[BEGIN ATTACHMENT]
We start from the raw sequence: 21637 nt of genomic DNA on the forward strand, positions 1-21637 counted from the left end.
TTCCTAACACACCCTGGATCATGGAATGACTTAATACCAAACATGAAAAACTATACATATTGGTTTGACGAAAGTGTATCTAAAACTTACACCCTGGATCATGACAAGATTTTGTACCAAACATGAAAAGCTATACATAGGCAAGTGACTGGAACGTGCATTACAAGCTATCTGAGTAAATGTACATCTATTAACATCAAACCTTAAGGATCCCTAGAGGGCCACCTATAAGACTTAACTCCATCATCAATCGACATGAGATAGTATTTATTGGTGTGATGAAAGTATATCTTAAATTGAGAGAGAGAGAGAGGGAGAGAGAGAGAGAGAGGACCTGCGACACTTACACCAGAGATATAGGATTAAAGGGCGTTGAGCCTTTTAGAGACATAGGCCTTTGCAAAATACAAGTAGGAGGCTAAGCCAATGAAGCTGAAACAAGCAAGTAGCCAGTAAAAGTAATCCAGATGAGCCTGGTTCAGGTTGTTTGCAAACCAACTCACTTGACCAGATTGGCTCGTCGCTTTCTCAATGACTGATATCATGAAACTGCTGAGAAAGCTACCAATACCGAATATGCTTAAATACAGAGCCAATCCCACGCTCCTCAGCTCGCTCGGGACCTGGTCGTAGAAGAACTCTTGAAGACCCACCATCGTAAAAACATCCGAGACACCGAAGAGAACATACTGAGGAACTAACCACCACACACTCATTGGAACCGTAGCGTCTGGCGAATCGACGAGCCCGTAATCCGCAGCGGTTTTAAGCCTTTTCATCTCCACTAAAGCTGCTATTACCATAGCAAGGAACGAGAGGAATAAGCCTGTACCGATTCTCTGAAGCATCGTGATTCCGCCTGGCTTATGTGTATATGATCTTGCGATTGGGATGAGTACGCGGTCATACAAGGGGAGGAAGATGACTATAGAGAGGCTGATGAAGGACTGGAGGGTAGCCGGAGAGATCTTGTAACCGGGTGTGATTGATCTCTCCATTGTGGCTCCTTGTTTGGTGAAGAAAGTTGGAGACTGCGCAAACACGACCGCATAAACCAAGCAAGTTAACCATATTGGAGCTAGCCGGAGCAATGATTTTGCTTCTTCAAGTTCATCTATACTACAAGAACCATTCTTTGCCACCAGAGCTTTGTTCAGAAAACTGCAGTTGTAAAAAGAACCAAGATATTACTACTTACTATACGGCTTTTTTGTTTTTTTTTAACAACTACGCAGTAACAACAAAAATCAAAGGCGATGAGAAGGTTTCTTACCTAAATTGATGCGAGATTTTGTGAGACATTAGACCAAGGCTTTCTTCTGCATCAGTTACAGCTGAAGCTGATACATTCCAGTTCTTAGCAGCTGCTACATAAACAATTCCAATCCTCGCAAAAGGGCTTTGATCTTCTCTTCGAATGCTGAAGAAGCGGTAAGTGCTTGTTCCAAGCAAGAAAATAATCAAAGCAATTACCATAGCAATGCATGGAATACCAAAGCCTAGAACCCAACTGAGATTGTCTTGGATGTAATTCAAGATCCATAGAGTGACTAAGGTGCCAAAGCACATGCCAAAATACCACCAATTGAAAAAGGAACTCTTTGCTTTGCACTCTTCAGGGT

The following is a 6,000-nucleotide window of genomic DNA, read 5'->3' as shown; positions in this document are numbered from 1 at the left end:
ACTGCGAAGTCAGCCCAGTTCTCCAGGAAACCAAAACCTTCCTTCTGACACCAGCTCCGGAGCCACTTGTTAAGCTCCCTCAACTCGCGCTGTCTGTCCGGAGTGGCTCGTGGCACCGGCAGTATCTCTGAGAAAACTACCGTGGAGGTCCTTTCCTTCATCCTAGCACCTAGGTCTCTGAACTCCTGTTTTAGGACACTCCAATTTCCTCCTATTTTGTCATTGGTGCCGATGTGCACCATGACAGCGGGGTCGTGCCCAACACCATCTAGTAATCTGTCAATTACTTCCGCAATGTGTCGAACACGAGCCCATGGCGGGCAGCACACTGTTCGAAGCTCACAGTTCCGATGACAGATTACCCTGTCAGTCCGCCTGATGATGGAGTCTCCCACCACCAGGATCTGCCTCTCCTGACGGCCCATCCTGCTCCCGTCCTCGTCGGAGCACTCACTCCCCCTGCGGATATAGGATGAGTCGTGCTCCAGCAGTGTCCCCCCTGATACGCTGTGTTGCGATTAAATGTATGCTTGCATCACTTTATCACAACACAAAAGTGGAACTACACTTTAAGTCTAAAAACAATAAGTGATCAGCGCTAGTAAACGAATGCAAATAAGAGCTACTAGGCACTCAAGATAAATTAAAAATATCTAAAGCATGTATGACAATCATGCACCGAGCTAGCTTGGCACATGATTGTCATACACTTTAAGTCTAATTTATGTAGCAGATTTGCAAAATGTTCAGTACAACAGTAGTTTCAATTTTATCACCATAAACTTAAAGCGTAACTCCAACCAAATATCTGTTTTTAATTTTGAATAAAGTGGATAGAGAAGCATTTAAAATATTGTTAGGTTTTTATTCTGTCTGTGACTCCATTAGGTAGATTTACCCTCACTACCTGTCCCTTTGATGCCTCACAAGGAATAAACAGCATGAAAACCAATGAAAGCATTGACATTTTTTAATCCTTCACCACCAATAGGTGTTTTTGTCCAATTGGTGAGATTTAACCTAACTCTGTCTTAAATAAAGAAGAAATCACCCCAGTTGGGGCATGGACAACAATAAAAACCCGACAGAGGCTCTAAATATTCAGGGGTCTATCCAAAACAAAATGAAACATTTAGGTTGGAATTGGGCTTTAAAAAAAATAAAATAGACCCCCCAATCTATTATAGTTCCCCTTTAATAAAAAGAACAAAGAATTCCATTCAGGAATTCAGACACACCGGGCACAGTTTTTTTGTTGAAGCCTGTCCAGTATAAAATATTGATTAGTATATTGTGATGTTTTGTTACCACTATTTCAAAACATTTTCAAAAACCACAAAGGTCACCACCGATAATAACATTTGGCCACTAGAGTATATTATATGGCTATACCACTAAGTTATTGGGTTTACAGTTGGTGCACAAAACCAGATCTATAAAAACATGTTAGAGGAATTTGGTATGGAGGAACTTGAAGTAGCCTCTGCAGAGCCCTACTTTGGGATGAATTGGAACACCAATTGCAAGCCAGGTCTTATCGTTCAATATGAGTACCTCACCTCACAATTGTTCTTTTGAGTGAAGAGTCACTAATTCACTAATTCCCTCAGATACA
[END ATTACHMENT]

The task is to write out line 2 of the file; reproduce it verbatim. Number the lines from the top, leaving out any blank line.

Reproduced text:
TTCCTAACACACCCTGGATCATGGAATGACTTAATACCAAACATGAAAAACTATACATATTGGTTTGACGAAAGTGTATCTAAAACTTACACCCTGGATCATGACAAGATTTTGTACCAAACATGAAAAGCTATACATAGGCAAGTGACTGGAACGTGCATTACAAGCTATCTGAGTAAATGTACATCTATTAACATCAAACCTTAAGGATCCCTAGAGGGCCACCTATAAGACTTAACTCCATCATCAATCGACATGAGATAGTATTTATTGGTGTGATGAAAGTATATCTTAAATTGAGAGAGAGAGAGAGGGAGAGAGAGAGAGAGAGGACCTGCGACACTTACACCAGAGATATAGGATTAAAGGGCGTTGAGCCTTTTAGAGACATAGGCCTTTGCAAAATACAAGTAGGAGGCTAAGCCAATGAAGCTGAAACAAGCAAGTAGCCAGTAAAAGTAATCCAGATGAGCCTGGTTCAGGTTGTTTGCAAACCAACTCACTTGACCAGATTGGCTCGTCGCTTTCTCAATGACTGATATCATGAAACTGCTGAGAAAGCTACCAATACCGAATATGCTTAAATACAGAGCCAATCCCACGCTCCTCAGCTCGCTCGGGACCTGGTCGTAGAAGAACTCTTGAAGACCCACCATCGTAAAAACATCCGAGACACCGAAGAGAACATACTGAGGAACTAACCACCACACACTCATTGGAACCGTAGCGTCTGGCGAATCGACGAGCCCGTAATCCGCAGCGGTTTTAAGCCTTTTCATCTCCACTAAAGCTGCTATTACCATAGCAAGGAACGAGAGGAATAAGCCTGTACCGATTCTCTGAAGCATCGTGATTCCGCCTGGCTTATGTGTATATGATCTTGCGATTGGGATGAGTACGCGGTCATACAAGGGGAGGAAGATGACTATAGAGAGGCTGATGAAGGACTGGAGGGTAGCCGGAGAGATCTTGTAACCGGGTGTGATTGATCTCTCCATTGTGGCTCCTTGTTTGGTGAAGAAAGTTGGAGACTGCGCAAACACGACCGCATAAACCAAGCAAGTTAACCATATTGGAGCTAGCCGGAGCAATGATTTTGCTTCTTCAAGTTCATCTATACTACAAGAACCATTCTTTGCCACCAGAGCTTTGTTCAGAAAACTGCAGTTGTAAAAAGAACCAAGATATTACTACTTACTATACGGCTTTTTTGTTTTTTTTTAACAACTACGCAGTAACAACAAAAATCAAAGGCGATGAGAAGGTTTCTTACCTAAATTGATGCGAGATTTTGTGAGACATTAGACCAAGGCTTTCTTCTGCATCAGTTACAGCTGAAGCTGATACATTCCAGTTCTTAGCAGCTGCTACATAAACAATTCCAATCCTCGCAAAAGGGCTTTGATCTTCTCTTCGAATGCTGAAGAAGCGGTAAGTGCTTGTTCCAAGCAAGAAAATAATCAAAGCAATTACCATAGCAATGCATGGAATACCAAAGCCTAGAACCCAACTGAGATTGTCTTGGATGTAATTCAAGATCCATAGAGTGACTAAGGTGCCAAAGCACATGCCAAAATACCACCAATTGAAAAAGGAACTCTTTGCTTTGCACTCTTCAGGGT